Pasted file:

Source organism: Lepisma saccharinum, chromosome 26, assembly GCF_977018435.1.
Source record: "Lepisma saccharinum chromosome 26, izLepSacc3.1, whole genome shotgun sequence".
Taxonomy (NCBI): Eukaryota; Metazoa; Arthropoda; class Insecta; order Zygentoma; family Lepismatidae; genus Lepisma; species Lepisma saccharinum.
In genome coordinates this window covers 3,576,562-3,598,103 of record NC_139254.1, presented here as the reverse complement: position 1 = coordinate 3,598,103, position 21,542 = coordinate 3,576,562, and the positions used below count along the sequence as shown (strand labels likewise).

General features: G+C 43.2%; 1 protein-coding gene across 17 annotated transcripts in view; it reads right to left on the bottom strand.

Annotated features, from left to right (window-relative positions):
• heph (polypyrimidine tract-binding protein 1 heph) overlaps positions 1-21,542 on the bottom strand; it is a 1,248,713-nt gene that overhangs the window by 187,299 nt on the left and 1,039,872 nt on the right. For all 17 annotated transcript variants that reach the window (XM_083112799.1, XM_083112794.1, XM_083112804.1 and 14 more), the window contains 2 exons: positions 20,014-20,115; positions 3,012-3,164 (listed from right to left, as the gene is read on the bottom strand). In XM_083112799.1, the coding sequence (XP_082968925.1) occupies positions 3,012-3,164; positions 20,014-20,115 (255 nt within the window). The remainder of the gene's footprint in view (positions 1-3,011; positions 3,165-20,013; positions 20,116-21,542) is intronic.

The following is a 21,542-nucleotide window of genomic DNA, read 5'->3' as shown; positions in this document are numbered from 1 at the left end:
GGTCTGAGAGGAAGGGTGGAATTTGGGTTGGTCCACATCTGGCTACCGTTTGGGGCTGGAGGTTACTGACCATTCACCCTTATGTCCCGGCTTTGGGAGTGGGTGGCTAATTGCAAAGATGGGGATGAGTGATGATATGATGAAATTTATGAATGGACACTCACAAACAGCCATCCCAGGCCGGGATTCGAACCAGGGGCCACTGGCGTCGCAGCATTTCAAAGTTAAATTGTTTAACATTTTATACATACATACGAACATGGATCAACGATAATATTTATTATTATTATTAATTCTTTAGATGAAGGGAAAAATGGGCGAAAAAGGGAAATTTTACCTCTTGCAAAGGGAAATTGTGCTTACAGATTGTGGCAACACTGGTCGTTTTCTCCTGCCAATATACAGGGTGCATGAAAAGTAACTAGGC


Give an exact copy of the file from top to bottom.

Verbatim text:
Source organism: Lepisma saccharinum, chromosome 26, assembly GCF_977018435.1.
Source record: "Lepisma saccharinum chromosome 26, izLepSacc3.1, whole genome shotgun sequence".
Taxonomy (NCBI): Eukaryota; Metazoa; Arthropoda; class Insecta; order Zygentoma; family Lepismatidae; genus Lepisma; species Lepisma saccharinum.
In genome coordinates this window covers 3,576,562-3,598,103 of record NC_139254.1, presented here as the reverse complement: position 1 = coordinate 3,598,103, position 21,542 = coordinate 3,576,562, and the positions used below count along the sequence as shown (strand labels likewise).

General features: G+C 43.2%; 1 protein-coding gene across 17 annotated transcripts in view; it reads right to left on the bottom strand.

Annotated features, from left to right (window-relative positions):
• heph (polypyrimidine tract-binding protein 1 heph) overlaps positions 1-21,542 on the bottom strand; it is a 1,248,713-nt gene that overhangs the window by 187,299 nt on the left and 1,039,872 nt on the right. For all 17 annotated transcript variants that reach the window (XM_083112799.1, XM_083112794.1, XM_083112804.1 and 14 more), the window contains 2 exons: positions 20,014-20,115; positions 3,012-3,164 (listed from right to left, as the gene is read on the bottom strand). In XM_083112799.1, the coding sequence (XP_082968925.1) occupies positions 3,012-3,164; positions 20,014-20,115 (255 nt within the window). The remainder of the gene's footprint in view (positions 1-3,011; positions 3,165-20,013; positions 20,116-21,542) is intronic.

The following is a 21,542-nucleotide window of genomic DNA, read 5'->3' as shown; positions in this document are numbered from 1 at the left end:
GGTCTGAGAGGAAGGGTGGAATTTGGGTTGGTCCACATCTGGCTACCGTTTGGGGCTGGAGGTTACTGACCATTCACCCTTATGTCCCGGCTTTGGGAGTGGGTGGCTAATTGCAAAGATGGGGATGAGTGATGATATGATGAAATTTATGAATGGACACTCACAAACAGCCATCCCAGGCCGGGATTCGAACCAGGGGCCACTGGCGTCGCAGCATTTCAAAGTTAAATTGTTTAACATTTTATACATACATACGAACATGGATCAACGATAATATTTATTATTATTATTAATTCTTTAGATGAAGGGAAAAATGGGCGAAAAAGGGAAATTTTACCTCTTGCAAAGGGAAATTGTGCTTACAGATTGTGGCAACACTGGTCGTTTTCTCCTGCCAATATACAGGGTGCATGAAAAGTAACTAGGC